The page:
The meaning of football
In the run-up to next week’s spiked-debate on the World Cup, we muse over soccerism, Wayne’s toe, and how the Fall of Public Man has been offset by the Rise of Soccer Bloke.
What does football mean to me? That is the question that will be posed at a free public debate I’m chairing on Wednesday next week, organised by spiked with Believe and the Vibe Bar and taking place in London (see below for full details). When every news bulletin carries an update on Wayne Rooney’s broken metatarsal it seems to vindicate Bill Shankly’s famous dictum. ‘Some people believe football is a matter of life and death’, said the legendary Liverpool manager. ‘I can assure you it is much, much more important than that’.
For me football is only a game. Or at least that’s how it ought to be regarded. However, over the past two decades, the sport has undergone an improbable cultural renaissance in Britain. The shifting establishment attitudes towards the kicking game are a measure of just how much has changed. Twenty years ago Margaret Thatcher regarded football hooligans as the ‘enemy within’, while The Sunday Times described the game as a ‘slum sport watched by slum people in slum stadiums’. Then came Gazza’s tears, Nick Hornby, the Sky TV money and Euro ’96 and football was reborn.
There is still considerable unease that the ‘slum people’ haven’t been entirely purged from the terraces, as illustrated by this week’s news that over 3,000 ‘registered’ hooligans have been ordered to surrender their passports to the police. But, despite their ill-concealed contempt for drunken white males, the rich and powerful now want a piece of the football action. Witness the cringe-inducing spectacle of Tony Blair on the Football Focus couch singing the praises of Wigan’s Arjan de Zeeuw or Tory leader David Cameron blagging a ticket to the Beckhams’ glitzy World Cup party.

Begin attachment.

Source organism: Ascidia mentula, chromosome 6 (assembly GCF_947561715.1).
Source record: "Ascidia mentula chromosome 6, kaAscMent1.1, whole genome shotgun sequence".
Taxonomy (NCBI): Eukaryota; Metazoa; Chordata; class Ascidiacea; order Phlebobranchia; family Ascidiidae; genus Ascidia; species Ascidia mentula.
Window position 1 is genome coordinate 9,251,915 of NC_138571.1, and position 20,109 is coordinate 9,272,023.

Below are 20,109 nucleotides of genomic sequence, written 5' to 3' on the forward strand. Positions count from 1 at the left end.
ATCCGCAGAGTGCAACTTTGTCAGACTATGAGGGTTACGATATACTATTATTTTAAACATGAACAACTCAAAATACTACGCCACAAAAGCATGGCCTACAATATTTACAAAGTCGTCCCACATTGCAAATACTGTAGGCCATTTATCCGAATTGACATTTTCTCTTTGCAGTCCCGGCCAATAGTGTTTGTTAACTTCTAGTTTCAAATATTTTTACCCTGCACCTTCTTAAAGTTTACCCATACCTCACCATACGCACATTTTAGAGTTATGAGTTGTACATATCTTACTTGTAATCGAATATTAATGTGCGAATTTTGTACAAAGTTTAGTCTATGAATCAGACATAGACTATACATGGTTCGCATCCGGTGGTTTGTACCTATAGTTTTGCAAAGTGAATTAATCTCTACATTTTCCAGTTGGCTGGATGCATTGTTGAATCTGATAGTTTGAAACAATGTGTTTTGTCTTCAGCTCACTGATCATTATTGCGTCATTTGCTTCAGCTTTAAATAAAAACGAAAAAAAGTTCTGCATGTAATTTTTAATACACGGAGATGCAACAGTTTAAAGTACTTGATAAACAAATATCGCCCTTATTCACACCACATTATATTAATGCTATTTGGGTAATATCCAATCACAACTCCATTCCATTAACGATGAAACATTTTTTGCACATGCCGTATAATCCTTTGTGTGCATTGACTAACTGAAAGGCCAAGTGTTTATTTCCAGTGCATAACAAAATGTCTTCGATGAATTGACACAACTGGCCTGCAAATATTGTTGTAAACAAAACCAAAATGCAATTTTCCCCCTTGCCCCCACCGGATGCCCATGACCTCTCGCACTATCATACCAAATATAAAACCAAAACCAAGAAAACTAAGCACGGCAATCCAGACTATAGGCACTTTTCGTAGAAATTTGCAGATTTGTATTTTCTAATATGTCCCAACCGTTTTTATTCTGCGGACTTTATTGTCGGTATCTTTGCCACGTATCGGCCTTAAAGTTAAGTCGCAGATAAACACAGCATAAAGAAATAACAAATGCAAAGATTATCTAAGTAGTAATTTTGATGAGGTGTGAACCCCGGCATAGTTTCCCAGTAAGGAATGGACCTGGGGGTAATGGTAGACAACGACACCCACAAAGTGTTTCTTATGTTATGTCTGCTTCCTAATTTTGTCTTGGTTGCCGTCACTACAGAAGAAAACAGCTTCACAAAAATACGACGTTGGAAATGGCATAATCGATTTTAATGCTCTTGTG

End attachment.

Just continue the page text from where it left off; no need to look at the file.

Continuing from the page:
The problem is not so much the influx of terrace toffs – annoying though that sometimes is – but that football has been over-inflated to bursting point with social significance. Take, for example, the debate about role models. Every time a footballer behaves badly on or off the pitch there is a cacophonous clamour for players to set an example to young children. When we’re not praying for Wayne’s toe to heal, we’re fretting about him effing and blinding at referees. Last year the Secondary Heads Association union called on TV companies to stop showing footballers mouthing obscenities before the 9pm watershed.
The argument goes that children slavishly copy their football heroes. Sports minister Richard Caborn, who will be speaking at next week’s debate, has argued: ‘I always say that what happens on the park on the Saturday happens in the playground on the Monday.’ Is it really the case that footballers are responsible for the behaviour of the nation’s youngsters? Wayne Rooney’s job is to score goals not to teach children how to behave; it’s our job as parents to do that. Perhaps it is symptomatic of the erosion of adult authority that footballers are expected to compensate for the failure of parents and teachers to control children.